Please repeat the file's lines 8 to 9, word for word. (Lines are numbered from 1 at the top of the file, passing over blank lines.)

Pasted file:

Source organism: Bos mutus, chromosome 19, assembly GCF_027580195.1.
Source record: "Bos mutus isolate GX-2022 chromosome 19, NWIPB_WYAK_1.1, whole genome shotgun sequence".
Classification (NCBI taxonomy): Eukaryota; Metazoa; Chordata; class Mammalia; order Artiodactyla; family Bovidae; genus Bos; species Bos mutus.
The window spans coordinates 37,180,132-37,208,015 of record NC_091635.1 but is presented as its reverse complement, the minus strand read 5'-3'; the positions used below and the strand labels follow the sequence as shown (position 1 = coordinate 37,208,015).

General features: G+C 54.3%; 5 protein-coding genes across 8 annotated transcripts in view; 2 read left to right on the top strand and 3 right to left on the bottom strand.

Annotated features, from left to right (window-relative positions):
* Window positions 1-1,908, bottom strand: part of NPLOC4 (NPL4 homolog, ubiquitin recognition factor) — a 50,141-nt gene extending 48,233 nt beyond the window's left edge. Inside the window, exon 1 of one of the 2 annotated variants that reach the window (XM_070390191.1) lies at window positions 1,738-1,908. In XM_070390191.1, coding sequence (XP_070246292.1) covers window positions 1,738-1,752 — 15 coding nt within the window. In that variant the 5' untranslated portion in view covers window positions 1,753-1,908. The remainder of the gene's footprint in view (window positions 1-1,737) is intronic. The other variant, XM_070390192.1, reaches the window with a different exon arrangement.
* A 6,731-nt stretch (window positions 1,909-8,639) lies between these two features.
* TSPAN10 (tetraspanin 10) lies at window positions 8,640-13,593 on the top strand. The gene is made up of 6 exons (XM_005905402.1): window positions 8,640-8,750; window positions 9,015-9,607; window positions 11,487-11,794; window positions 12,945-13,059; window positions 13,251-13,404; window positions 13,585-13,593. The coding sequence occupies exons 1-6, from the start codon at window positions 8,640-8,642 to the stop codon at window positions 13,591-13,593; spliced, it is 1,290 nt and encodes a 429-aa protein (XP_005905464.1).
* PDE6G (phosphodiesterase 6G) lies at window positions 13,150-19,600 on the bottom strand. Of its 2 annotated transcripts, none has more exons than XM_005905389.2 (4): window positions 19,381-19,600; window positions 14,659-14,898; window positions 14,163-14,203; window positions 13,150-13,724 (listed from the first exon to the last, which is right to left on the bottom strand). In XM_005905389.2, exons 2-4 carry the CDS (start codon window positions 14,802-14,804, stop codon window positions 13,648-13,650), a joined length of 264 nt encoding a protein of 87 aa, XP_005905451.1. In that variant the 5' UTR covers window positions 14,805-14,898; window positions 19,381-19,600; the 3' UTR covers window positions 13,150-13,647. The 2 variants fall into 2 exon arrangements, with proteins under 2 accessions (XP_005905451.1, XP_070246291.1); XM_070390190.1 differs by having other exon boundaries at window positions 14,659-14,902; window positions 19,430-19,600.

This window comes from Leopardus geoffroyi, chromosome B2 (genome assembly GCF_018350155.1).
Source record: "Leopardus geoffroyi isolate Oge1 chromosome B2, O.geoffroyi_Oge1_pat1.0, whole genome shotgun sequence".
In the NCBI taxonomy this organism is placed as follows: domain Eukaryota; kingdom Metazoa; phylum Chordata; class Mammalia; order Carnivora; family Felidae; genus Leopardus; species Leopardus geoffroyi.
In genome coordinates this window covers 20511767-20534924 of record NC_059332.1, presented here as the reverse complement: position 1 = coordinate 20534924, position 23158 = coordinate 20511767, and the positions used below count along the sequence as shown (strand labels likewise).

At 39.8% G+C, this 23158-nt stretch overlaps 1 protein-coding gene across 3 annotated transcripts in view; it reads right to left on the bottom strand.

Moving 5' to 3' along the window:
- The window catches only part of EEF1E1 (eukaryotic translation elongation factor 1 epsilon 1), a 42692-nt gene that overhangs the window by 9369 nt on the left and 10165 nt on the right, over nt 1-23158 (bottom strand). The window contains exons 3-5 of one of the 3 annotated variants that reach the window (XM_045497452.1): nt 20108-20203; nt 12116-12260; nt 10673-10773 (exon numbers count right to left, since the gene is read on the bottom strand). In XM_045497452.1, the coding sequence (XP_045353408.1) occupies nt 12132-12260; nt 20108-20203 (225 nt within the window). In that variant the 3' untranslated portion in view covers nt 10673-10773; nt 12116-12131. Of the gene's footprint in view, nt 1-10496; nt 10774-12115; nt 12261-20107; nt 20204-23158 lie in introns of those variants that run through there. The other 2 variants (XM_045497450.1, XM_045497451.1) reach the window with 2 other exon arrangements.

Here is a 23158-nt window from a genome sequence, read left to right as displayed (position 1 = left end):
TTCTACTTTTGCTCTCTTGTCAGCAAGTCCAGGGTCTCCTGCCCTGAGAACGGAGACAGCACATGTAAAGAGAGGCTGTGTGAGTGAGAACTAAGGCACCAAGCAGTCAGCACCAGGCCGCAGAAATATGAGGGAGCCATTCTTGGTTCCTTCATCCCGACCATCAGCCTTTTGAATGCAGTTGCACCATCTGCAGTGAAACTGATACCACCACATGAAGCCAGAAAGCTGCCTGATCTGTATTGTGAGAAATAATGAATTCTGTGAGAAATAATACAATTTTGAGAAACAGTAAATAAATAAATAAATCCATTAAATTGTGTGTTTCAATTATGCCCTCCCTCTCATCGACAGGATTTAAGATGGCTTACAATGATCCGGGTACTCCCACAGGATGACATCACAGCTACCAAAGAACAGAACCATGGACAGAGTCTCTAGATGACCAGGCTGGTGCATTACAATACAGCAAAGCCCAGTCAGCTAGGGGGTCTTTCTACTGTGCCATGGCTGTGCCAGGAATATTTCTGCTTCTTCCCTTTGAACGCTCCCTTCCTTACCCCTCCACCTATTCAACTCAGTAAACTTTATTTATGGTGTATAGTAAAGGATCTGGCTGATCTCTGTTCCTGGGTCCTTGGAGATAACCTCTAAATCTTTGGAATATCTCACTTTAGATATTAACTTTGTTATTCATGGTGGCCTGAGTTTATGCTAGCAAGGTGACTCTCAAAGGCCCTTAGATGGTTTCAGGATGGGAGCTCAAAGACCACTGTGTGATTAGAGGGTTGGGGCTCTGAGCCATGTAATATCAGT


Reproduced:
* A 6,731-nt stretch (window positions 1,909-8,639) lies between these two features.
* TSPAN10 (tetraspanin 10) lies at window positions 8,640-13,593 on the top strand. The gene is made up of 6 exons (XM_005905402.1): window positions 8,640-8,750; window positions 9,015-9,607; window positions 11,487-11,794; window positions 12,945-13,059; window positions 13,251-13,404; window positions 13,585-13,593. The coding sequence occupies exons 1-6, from the start codon at window positions 8,640-8,642 to the stop codon at window positions 13,591-13,593; spliced, it is 1,290 nt and encodes a 429-aa protein (XP_005905464.1).